• The pit wall may be at least 30°, in many instances at least 65° to the horizontal.
  • The pit wall may be at least 20 m and typically at least 40 m high.
  • The ladder conveyor may be a single conveyor from the pit floor to the rim of the mine pit and extends up the pit wall without transfer points along the length of the conveyor, i.e. without the ore being off-loaded at an upper end of one section of the conveyor and loaded onto a lower end of a successive section of the conveyor.
  • The ladder conveyor may extend up the pit wall without a switchback.
  • The pit floor may be at a plurality of different levels.
  • By way of example, the mine may be an iron ore mine.
  • The present invention is now described by way of example only with reference to the accompanying FIGURE which is a schematic diagram of a layout of a mine pit that illustrates one embodiment of a method of mining iron ore in accordance with the present invention.
  • The following description is in the context of mining iron ore. It is understood that the present invention is not limited to mining iron ore and extends to mining other ores.
  • It is also understood that the mine layout shown in the FIGURE is schematic and is intended to represent a mine layout in a very general sense.
  • With reference to the FIGURE, a mine pit generally identified by the numeral 3 and having a pit floor 5 is defined at least in part by mine walls 7. The mine walls 7 are shown as opposed straight walls for convenience only and the present invention is not limited to this arrangement. The pit floor 5 may be at one level. Alternatively, the pit floor 5 may be on multiple levels, i.e. multiple benches, which may be isolated from each other or interconnected by ramps (not shown).
  • The method of the present invention makes it possible for the angle of inclination of each mine wall 7 from the pit floor to be relatively steep, thereby minimising the loss of mined area. The angle of inclination is at least 20°. In many situations, the angle may be at least 45°.
  • Each mine wall 7 may comprise a series of steps or be one continuous wall. The method of the present invention makes it possible to form the mine walls 7 as steeper walls than is currently the case and, where steps are required, the steps need not be as wide as is currently the case. More particularly, the method of the present invention makes it possible to form steeper mine walls 7 without the increased use of cable bolting or other mechanical means to provide additional slope stability.
  • A plurality of mobile excavation machines in the form of surface miners 11 excavates ore from the pit floor 5. It is noted that the pit floor 5 is unlikely to be a flat surface and typically it will be uneven with loose rocks on the floor. By way of example, the surface miners 11 may comprise a drum that carries a plurality of cutter picks and is rotatable about a horizontal axis and cuts into and thereby mines material that forms the pit floor as the surface miner advances across the pit floor. Typically, the surface miner can mine ore to a depth in a range of 300-600 mm at a rate of at least 900 tph and can travel at a speed of at least 5 m/min.
  • The surface miners 11 make it possible to mine ore directly from the pit floor 5 and avoid the need to drill and blast a mine at least in certain sections of the mine pit 3.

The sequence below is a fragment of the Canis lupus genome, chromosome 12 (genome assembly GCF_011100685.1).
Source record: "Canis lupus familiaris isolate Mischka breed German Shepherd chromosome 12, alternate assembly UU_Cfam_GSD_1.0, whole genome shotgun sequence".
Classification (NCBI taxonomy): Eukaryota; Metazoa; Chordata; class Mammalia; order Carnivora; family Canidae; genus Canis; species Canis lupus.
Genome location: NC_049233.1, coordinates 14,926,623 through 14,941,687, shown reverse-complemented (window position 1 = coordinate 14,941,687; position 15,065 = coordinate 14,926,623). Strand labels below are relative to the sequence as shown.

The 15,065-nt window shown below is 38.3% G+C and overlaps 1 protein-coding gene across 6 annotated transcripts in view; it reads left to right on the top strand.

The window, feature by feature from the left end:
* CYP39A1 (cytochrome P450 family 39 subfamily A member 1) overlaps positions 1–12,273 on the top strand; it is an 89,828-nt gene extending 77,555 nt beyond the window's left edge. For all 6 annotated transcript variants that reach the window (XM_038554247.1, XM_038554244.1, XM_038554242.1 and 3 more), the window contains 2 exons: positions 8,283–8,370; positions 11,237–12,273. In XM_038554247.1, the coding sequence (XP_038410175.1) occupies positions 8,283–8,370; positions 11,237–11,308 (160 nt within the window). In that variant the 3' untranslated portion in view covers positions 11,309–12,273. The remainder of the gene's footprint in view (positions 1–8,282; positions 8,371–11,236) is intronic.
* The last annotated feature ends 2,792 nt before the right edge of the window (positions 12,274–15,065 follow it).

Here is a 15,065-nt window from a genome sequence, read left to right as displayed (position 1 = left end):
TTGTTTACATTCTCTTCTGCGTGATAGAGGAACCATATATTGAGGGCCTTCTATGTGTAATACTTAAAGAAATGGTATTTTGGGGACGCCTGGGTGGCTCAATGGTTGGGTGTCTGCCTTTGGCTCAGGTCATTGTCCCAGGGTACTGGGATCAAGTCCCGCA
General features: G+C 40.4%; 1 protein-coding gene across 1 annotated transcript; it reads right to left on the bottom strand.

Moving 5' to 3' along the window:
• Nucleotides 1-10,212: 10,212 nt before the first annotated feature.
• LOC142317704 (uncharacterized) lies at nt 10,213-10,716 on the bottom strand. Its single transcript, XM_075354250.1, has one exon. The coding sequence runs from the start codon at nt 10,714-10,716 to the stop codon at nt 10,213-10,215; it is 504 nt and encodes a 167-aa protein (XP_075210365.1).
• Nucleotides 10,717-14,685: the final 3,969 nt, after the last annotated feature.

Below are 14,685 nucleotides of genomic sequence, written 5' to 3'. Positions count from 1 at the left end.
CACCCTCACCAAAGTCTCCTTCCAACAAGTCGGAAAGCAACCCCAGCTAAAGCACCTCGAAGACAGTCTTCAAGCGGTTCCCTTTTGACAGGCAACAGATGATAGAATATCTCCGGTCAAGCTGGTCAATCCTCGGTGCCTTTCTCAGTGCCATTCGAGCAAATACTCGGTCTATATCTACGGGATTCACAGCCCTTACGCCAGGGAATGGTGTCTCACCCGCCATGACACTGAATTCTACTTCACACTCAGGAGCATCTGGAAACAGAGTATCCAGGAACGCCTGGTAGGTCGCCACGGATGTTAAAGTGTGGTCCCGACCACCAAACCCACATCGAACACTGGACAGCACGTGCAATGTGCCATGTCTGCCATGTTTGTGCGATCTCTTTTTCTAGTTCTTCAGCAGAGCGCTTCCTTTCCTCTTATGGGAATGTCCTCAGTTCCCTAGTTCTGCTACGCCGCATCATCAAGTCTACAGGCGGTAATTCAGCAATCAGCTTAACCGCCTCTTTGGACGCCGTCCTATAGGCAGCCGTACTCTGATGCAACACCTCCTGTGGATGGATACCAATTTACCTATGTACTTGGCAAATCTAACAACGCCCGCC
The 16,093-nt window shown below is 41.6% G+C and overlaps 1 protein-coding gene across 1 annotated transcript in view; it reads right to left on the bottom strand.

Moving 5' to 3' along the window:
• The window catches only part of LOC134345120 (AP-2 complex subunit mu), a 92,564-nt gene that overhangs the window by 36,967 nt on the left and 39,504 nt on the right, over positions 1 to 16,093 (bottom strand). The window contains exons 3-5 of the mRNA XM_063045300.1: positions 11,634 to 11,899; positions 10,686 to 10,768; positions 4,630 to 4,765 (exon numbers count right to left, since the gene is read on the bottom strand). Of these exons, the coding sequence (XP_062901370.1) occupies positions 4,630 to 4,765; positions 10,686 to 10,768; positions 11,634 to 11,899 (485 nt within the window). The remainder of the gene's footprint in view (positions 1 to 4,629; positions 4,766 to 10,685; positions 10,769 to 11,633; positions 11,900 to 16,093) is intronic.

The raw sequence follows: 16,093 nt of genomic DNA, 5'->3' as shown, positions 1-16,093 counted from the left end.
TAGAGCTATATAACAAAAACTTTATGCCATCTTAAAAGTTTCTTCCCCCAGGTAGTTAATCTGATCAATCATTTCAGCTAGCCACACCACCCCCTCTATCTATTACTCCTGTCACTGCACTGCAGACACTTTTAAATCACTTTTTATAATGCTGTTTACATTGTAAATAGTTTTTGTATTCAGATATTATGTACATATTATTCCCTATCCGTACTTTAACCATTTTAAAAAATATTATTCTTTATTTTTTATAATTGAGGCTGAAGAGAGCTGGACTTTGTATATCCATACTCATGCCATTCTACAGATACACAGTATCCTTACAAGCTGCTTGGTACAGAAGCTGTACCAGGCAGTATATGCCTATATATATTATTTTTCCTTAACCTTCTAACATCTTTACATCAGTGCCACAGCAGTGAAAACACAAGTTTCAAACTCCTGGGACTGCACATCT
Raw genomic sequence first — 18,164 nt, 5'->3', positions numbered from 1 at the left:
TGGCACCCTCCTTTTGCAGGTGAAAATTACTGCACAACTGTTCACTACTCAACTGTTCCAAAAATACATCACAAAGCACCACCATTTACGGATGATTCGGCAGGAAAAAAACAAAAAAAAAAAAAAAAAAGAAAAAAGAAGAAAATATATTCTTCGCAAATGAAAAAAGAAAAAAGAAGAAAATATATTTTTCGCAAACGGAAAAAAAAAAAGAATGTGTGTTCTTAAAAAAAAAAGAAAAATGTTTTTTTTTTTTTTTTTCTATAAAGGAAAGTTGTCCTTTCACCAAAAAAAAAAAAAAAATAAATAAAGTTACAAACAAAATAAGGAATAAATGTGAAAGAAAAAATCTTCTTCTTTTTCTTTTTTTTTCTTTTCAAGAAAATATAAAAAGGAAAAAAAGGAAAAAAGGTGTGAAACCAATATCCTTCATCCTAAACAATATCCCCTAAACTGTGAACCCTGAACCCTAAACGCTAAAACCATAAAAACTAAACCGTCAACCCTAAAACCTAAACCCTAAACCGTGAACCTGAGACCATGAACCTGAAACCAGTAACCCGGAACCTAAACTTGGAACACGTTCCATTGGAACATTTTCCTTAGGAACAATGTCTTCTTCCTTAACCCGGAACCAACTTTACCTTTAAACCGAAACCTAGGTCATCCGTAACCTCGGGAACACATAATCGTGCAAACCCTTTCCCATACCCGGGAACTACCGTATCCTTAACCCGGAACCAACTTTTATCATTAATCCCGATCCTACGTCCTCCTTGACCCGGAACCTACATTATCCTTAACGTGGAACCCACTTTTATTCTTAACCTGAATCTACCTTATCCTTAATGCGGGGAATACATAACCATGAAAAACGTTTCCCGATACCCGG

• The surface miners 11 (and other equipment) may be controlled remotely or by operators on the miners. In either case, typically the paths of movement of the surface miners 11 (and other equipment) within the mine pit 3 are in accordance with a mining plan. The paths of movement include, by way of example, a surface miner 11 advancing in one direction for a predetermined distance and mining ore from the pit floor, turning around and advancing in the opposite direction for the predetermined distance and mining ore from the pit floor, and repeating this pattern of movement to mine ore from a section of the pit floor.
  • One group of the surface miners 11 shown in the FIGURE transfers mined ore to mobile flexible conveyors 13 directly onto the conveyors 13 or via mobile feed systems 15 located at forward ends of the conveyors 13.
  • The mobile flexible conveyors 13 may be of any suitable type. By way of example, the mobile flexible conveyors 13 may be as manufactured by International Conveying Systems International and described by way of example in Australian patent 767395.
  • The mobile feed systems 15 may be hoppers.
  • Alternatively, or in addition, the mobile feed systems 15 may be in the form of crushers that produce at least some size reduction of the ore.
  • This group of the surface miners 11 moves continuously in defined paths of movement in accordance with the mining plan and the associated mobile flexible conveyors 13 and mobile feed systems 15 track the movement of the surface miners 11 to receive mined ore from the surface miners 11.
  • Another group of the surface miners 11 shown in the FIGURE transfers mined ore outwardly from the surface miners 11 as the miners 11 advance and forms a pile in the form of a windrow 21 (or a series of windrows—not shown) within the mine pit 3. The ore in the windrow is transferred via mobile feed systems 43 onto mobile flexible conveyors 13. The mobile feed systems 43 may be hoppers. Alternatively, or in addition, the mobile feed systems 43 may be in the form of crushers that produce at least some size reduction of the ore.
  • Whilst the windrow 21 is shown as a straight windrow, the present invention is not confined to this arrangement and the form of the windrow or pile may be determined as required given the topography of the mine.
  • The mobile flexible conveyors 13 make it possible to operate a mine without trucks as a main option for transporting mined ore from a mine pit 3. This is a benefit in terms of operating costs, particularly in large, deep mine pits where travel distances and time from mining areas to processing plant, such as crushers or a load-out station can be significant.